The thrust of God’s truth in general, and of the purpose of the church in particular, is to enthuse us about and give us vision for winning the world for Christ. World mission beckons. The church is a going-out body, always following Christ as he seeks and saves the lost.
The last things
And so to the last things:
(k) The Lord Jesus will return in person, to judge everyone, to execute God’s just condemnation on those who have not repented and to receive the redeemed to eternal glory.
The final clause of the confession brings us to the end, the conclusion of what will happen in time and the start of what we will experience in eternity. This puts Christians in a uniquely favoured position. We know where we are coming from - God’s creation. We know where we are going and how it will all end. This gives us a confident hope that puts our present life into perspective.
The chief fact that this highlights is that God has a plan for all history that he is working it out as year succeeds year, and that he will personally bring his plan to his conclusion. Curiosity about the end rises in all of us. What lies beyond death? Now that we have the capacity to destroy this world (a scenario that no previous generation has had to face), many people are anxious to know how it will all finish.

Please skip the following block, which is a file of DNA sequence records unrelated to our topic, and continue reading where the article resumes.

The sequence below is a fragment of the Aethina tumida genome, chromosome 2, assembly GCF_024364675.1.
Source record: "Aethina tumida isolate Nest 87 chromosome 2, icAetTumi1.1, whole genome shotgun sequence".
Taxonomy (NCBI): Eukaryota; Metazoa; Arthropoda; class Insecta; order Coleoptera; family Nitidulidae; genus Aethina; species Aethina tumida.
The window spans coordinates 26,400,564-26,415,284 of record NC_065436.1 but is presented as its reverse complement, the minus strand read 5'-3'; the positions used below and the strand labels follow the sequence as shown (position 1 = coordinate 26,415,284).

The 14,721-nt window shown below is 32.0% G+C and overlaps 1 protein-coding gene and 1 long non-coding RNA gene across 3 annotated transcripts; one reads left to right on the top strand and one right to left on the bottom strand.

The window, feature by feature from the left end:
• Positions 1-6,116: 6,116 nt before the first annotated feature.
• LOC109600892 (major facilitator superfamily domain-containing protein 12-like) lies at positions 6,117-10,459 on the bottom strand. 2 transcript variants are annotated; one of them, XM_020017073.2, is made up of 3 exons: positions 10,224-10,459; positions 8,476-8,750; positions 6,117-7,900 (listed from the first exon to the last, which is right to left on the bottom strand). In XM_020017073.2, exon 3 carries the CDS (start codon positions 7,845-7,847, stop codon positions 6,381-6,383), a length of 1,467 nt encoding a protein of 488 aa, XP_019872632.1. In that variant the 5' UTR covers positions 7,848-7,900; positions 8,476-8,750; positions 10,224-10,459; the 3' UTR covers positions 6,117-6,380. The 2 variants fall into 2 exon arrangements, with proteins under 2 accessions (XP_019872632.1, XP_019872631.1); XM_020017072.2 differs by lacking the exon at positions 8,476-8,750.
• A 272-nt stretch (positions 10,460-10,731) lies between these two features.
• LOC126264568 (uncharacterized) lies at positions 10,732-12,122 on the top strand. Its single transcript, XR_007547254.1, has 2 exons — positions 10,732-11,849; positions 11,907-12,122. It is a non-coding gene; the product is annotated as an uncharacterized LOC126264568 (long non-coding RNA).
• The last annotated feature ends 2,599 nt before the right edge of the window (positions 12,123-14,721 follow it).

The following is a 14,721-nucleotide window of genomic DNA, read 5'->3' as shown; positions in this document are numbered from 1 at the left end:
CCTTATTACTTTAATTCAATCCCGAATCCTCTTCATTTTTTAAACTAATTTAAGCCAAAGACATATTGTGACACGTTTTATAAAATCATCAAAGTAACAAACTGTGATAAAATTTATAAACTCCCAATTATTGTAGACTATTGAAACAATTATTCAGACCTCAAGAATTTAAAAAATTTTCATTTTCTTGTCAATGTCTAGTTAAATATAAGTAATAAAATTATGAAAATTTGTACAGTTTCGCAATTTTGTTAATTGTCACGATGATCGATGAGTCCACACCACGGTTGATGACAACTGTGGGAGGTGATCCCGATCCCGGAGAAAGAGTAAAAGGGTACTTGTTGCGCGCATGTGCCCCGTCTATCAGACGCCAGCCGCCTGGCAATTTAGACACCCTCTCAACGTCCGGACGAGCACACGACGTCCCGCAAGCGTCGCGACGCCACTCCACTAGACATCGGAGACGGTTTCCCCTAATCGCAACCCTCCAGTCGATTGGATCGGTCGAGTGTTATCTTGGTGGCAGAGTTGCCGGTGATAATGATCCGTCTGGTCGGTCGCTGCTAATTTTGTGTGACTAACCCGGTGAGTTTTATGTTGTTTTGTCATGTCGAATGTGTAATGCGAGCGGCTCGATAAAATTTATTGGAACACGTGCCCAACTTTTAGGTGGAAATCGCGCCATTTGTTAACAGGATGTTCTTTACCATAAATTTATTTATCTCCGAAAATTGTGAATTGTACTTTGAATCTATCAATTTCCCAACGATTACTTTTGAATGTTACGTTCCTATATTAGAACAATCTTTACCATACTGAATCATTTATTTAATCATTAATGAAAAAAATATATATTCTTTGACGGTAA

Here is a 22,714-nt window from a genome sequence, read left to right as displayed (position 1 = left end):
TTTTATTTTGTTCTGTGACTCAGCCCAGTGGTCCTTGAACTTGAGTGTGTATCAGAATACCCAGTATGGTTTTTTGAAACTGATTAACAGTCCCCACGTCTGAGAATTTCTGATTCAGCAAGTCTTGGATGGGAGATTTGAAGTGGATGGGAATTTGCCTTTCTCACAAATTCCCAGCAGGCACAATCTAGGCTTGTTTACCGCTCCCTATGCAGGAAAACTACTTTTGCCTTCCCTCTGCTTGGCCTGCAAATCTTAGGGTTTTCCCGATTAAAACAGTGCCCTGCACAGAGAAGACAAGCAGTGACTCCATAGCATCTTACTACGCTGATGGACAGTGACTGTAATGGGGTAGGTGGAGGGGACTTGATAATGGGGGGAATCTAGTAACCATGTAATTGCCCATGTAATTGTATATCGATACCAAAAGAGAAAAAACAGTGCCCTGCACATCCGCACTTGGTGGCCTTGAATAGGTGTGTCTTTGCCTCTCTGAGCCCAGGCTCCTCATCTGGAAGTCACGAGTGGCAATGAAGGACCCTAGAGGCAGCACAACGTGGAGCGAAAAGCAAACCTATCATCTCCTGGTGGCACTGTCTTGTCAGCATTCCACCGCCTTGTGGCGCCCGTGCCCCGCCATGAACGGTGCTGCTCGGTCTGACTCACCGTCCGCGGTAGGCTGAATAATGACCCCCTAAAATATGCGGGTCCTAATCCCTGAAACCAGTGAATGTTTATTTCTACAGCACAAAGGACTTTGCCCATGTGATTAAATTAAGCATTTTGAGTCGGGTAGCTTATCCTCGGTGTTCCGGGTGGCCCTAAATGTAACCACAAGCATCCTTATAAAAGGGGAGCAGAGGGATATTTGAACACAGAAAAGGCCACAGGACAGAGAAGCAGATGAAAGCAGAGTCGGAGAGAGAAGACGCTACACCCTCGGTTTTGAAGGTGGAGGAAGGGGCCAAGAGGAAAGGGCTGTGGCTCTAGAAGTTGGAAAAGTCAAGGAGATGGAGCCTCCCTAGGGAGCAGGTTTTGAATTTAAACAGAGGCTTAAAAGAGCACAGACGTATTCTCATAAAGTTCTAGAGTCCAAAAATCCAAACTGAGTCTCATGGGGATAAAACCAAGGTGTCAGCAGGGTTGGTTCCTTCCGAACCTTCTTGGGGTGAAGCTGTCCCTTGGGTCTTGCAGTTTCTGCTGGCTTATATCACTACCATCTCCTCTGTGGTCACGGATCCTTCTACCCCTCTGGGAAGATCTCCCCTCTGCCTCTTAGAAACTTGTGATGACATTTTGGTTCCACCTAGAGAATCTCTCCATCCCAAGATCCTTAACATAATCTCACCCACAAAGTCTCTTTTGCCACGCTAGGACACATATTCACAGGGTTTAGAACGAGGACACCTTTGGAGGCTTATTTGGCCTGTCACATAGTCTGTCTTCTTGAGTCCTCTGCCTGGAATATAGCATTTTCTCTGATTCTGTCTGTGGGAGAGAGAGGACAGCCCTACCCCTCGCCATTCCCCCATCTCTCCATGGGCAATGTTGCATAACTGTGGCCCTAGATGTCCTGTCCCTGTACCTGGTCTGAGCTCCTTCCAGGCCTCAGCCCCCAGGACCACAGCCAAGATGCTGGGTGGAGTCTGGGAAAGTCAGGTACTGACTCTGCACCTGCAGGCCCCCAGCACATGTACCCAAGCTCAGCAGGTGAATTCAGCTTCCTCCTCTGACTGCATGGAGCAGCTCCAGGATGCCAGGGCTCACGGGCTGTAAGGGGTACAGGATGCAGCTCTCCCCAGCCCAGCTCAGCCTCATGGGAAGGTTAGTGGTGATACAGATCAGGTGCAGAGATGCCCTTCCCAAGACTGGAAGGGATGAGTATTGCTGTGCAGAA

This present age will end
This clause underlines the Bible’s consistent teaching that the present stage of history, between the two comings of Christ will end. The universe will not run on in a steadily evolving way, getting ever better and better. It is now ‘groaning ... as we wait for ... the redemption of our bodies’ (Romans 8:22-23). It will finish, both because it is so riddled with the effects of sin, and because God has something better - the new heaven and the new earth (Revelation 21:1-2).
This present ‘order of things’ (Revelation 21:4) will finish on the day long ago decreed by God. Even the incarnate Son of God while on earth did not know the date, but his Father does (Mark 13:32). The end of time is in his timing. God’s Son will return in person in great power and glory. He will return as he went (Acts 1:11), dramatically and visibly.
Some Christians down the years have speculated about the details of Christ’s return or offered their interpretations to explain the order of events. On the whole, the more details these predictions have provided, the less conviction they have carried. Scripture concentrates on the main fact and on its spiritual and moral implications for our lives.
The end of all opportunity